GH3 with the 7-14mm wide angle F4 (at 14mm)



    GH3 with the 14-45mm F3.5 at 20mm.

  13. #13
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    I absolutely love my Fuji X-pro1. It's taking a beating over the last year and hasn't once given me an issue. The image quality is fantastic and it's high iso performance comes pretty close to my old 5DmkII setup.

    My camera recommendation-_dsf4358.jpg

  14. #14
    rjx
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    X-PRO1 is by far a very under appreciated camera. And it's a better camera now than when it was launched due to all the firmware updates Fuji has released. I sold mine recently so I could use the money to by a bike and because I only needed the 35mm equivalent which I've been using in the Fuji X100S. But I miss the X-PRO1, especially with my Canon FD 50mm f/1.2 I was using with it on occasion.

  15. #15
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    What's the shutter lag like on the mirrorless systems.

    I do trail side photography at races and I'm actually trying to time my shutter with the rider's pedal stroke to get the best composition in the rider's body or on downhills I'm trying to catch the rider in a very small section of trail that I have set up with lighting. I'm talking about maybe a 5 foot window where I need to catch the rider to have proper lighting. So any lag at all really is a deal breaker for me....at least for the planned shooting outings. I can see maybe a mirrorless for the camera to take on everyday rides. Right now I have a waterproof Panasonic compact for that duty. Its durable and bullet proof but the image quality is 4shit, it doesn't shoot RAW, and the battery life is a joke.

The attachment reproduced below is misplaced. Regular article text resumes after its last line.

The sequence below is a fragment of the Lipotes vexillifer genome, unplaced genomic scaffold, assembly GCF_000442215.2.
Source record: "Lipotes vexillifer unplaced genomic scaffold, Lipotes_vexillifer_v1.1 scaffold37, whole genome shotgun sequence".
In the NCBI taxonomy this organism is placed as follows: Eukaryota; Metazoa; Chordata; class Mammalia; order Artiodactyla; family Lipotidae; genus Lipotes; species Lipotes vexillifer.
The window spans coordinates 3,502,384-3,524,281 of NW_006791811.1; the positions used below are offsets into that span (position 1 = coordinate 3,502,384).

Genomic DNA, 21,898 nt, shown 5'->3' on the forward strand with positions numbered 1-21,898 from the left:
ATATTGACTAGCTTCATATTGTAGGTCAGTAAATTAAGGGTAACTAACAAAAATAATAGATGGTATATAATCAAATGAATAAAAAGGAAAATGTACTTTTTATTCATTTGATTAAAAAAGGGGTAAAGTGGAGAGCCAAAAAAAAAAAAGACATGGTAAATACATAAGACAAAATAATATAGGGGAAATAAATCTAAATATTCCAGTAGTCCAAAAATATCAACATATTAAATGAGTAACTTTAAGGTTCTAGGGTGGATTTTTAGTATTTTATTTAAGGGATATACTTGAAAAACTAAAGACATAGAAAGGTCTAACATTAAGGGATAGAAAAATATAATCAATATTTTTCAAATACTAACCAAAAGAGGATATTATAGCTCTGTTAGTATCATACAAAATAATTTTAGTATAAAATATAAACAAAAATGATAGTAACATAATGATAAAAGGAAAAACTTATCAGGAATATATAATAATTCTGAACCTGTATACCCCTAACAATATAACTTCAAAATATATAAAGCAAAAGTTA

16. #16
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    Depends on the camera. Most have a pretty big lag, but the Nikon AW1 I picked up not long ago is excellent in that regard. It's AF is very fast, rivals SLRS and its burst rate is ridiculous, exceeding SLRs. Its image quality is better than almost all P&S, but clearly not as good as DSLRs and 4/3. Where it falls for me is its manual control, its kinda klunky to adjust settings, buttons not the easiest to work esp with gloves.
    It is completely water proof and impact resistant, but as a consequence is bulky and heavy for the imager size.

  17. #17
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    Quote Originally Posted by Metamorphic View Post
    What's the shutter lag like on the mirrorless systems.

    I do trail side photography at races and I'm actually trying to time my shutter with the rider's pedal stroke to get the best composition in the rider's body or on downhills I'm trying to catch the rider in a very small section of trail that I have set up with lighting. I'm talking about maybe a 5 foot window where I need to catch the rider to have proper lighting. So any lag at all really is a deal breaker for me....at least for the planned shooting outings. I can see maybe a mirrorless for the camera to take on everyday rides. Right now I have a waterproof Panasonic compact for that duty. Its durable and bullet proof but the image quality is 4shit, it doesn't shoot RAW, and the battery life is a joke.